It is a type of bet. One side offers insurance against a company or country going into "default" and failing to repay loans. The other receives a payout if this happens. They needn't have any connection with the company or country concerned, or their lenders.

Why are they important?

They are blamed for spreading contagion throughout the financial system during the global crisis when lots of institutions suddenly started to default on their loans.

Why is the EU unhappy?

CDSs happen behind closed doors. The EU wants them to be traded on exchanges, where a clearing house is responsible for ensuring trades go through in the event one side goes bust. It wants transparency. and some standardisation and transparency is brought to the process.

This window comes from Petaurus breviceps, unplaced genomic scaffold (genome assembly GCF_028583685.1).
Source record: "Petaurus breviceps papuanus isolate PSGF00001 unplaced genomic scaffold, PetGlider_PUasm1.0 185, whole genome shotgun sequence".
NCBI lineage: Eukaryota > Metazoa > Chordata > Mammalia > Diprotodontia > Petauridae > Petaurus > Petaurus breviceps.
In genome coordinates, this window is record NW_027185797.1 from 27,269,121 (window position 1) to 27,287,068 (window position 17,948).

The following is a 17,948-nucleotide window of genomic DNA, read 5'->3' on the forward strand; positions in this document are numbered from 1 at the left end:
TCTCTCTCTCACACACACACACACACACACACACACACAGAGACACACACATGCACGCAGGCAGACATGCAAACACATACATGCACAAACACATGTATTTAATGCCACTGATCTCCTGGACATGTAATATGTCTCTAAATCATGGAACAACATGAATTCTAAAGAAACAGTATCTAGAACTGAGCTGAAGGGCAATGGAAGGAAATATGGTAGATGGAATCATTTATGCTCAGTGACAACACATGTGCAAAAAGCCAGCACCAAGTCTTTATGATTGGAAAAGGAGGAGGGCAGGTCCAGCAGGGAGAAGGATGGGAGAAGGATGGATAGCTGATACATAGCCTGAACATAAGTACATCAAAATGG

Life and Style
Arts and Entertainment
Up my street: The residents of the elegant Moray Place in Edinburgh's Georgian New Town
tvBBC's The Secret History of Our Streets reveals a fascinating window into Britain's past
Arts and Entertainment
Southern charm: Nicolas Cage and Tye Sheridan in ‘Joe’
filmReview: Actor delivers astonishing performance in low budget drama
Arts and Entertainment
While many films were released, few managed to match the success of James Bond blockbuster 'Skyfall'
Albus Dumbledore, the headmaster of Hogwarts School of Witchcraft and Wizardry has been the teaching profession's favourite teacher
ebookA unique anthology of reporting and analysis of a crucial period of history
Luis Suarez looks towards the crowd during the 2-1 victory over England
Life and Style
Cheesecake frozen yoghurt by Constance and Mathilde Lorenzi